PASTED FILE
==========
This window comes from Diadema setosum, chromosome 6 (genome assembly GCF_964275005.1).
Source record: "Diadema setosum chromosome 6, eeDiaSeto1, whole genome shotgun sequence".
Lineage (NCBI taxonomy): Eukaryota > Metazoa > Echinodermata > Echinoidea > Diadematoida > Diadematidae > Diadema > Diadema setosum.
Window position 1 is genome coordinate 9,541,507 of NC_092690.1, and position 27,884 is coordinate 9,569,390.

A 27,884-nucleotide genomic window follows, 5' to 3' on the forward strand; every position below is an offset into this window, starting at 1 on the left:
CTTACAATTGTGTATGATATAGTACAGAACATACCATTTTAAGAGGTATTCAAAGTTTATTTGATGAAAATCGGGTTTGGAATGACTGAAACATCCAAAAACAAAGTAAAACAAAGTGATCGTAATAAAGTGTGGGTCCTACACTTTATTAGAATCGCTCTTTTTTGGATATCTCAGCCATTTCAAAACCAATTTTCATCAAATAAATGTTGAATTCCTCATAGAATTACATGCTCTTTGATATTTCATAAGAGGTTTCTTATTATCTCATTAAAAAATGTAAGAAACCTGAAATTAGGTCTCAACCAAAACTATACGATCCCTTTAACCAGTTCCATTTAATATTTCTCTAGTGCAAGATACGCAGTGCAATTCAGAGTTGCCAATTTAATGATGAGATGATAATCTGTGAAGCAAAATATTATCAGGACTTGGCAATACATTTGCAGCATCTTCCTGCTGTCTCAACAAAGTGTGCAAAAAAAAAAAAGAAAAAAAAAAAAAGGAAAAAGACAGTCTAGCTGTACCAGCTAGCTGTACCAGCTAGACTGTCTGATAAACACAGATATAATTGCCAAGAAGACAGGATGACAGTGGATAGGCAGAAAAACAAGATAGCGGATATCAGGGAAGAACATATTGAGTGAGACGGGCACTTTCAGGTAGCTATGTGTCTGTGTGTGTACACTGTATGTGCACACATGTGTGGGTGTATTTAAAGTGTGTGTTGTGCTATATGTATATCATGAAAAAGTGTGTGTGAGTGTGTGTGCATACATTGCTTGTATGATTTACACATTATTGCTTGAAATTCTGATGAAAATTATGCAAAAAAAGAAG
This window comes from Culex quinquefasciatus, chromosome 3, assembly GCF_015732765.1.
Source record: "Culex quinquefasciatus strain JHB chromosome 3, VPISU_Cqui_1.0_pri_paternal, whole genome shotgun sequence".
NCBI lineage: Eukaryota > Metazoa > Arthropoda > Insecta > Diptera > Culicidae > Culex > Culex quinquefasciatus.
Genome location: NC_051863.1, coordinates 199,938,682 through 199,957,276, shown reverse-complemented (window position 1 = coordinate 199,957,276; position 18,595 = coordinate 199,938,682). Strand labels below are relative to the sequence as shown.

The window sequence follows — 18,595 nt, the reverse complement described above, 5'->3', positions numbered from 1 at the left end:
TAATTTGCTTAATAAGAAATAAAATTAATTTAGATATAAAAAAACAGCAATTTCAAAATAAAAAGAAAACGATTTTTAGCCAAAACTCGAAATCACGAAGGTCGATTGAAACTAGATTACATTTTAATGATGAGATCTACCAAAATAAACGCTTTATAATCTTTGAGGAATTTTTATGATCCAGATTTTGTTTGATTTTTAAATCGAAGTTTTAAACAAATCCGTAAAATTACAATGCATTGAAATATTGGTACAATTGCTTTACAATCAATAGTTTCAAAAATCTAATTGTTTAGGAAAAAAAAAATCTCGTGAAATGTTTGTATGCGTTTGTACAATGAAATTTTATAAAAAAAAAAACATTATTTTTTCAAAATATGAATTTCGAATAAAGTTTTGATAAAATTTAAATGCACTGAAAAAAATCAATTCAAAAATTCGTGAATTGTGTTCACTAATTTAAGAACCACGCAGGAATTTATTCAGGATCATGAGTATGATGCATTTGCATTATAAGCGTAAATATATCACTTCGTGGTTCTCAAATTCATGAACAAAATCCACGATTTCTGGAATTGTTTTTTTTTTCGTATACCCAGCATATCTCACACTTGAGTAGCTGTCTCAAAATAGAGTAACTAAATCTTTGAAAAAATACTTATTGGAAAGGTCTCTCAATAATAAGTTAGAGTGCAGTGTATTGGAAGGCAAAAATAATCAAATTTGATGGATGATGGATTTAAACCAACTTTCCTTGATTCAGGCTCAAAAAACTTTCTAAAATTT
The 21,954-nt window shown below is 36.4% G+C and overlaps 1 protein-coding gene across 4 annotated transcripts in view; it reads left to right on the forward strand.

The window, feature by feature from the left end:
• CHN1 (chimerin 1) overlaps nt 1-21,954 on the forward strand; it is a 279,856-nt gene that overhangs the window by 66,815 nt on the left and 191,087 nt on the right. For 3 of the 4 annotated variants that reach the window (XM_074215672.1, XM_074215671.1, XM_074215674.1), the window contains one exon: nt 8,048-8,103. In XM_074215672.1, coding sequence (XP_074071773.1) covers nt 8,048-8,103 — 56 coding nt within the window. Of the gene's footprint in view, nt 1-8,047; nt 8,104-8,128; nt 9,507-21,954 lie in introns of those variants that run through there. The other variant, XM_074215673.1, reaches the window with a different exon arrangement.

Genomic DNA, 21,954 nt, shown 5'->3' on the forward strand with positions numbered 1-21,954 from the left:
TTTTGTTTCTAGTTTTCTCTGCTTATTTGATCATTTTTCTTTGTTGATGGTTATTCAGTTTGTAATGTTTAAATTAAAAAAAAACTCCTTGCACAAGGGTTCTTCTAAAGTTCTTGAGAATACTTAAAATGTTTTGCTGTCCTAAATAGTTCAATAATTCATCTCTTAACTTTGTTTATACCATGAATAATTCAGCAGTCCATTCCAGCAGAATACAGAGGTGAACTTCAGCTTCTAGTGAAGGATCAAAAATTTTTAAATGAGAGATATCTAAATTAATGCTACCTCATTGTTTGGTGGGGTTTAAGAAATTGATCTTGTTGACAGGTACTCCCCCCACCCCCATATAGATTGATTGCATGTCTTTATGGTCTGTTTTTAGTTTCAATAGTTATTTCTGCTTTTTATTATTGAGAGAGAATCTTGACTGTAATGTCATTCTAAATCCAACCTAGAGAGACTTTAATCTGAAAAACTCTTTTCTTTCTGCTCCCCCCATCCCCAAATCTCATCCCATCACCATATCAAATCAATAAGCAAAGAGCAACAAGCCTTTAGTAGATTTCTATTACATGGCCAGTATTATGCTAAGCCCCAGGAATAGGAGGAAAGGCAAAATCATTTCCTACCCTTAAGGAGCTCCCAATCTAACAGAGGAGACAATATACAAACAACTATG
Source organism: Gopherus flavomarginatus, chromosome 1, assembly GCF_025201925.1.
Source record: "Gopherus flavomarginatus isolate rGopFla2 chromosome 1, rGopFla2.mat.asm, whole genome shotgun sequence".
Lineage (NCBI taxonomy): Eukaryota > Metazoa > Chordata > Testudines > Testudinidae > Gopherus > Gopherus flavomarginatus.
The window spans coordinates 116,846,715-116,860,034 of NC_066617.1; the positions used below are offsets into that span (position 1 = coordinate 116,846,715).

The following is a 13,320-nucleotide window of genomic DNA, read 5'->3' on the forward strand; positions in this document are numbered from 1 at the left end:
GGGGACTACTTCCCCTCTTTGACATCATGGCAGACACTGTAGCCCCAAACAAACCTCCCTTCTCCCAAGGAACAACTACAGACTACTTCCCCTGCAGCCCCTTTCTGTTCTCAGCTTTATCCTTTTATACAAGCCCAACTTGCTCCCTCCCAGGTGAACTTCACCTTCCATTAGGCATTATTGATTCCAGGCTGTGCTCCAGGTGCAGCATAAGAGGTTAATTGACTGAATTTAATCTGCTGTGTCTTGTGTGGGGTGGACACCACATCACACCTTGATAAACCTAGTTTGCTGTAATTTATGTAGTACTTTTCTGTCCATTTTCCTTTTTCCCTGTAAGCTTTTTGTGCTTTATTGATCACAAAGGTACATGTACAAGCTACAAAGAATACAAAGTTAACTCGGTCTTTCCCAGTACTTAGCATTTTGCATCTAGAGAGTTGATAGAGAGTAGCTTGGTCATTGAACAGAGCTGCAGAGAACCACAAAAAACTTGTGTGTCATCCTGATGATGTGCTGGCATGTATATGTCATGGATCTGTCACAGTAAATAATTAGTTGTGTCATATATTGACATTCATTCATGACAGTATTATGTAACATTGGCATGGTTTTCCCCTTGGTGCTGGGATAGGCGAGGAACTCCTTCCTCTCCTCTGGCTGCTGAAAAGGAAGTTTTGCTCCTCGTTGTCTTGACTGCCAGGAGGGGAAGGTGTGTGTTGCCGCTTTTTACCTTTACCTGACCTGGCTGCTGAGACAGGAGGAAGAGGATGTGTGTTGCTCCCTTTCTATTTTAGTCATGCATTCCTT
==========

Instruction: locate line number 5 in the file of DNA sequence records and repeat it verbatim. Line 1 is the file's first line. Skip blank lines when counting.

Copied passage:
A 27,884-nucleotide genomic window follows, 5' to 3' on the forward strand; every position below is an offset into this window, starting at 1 on the left: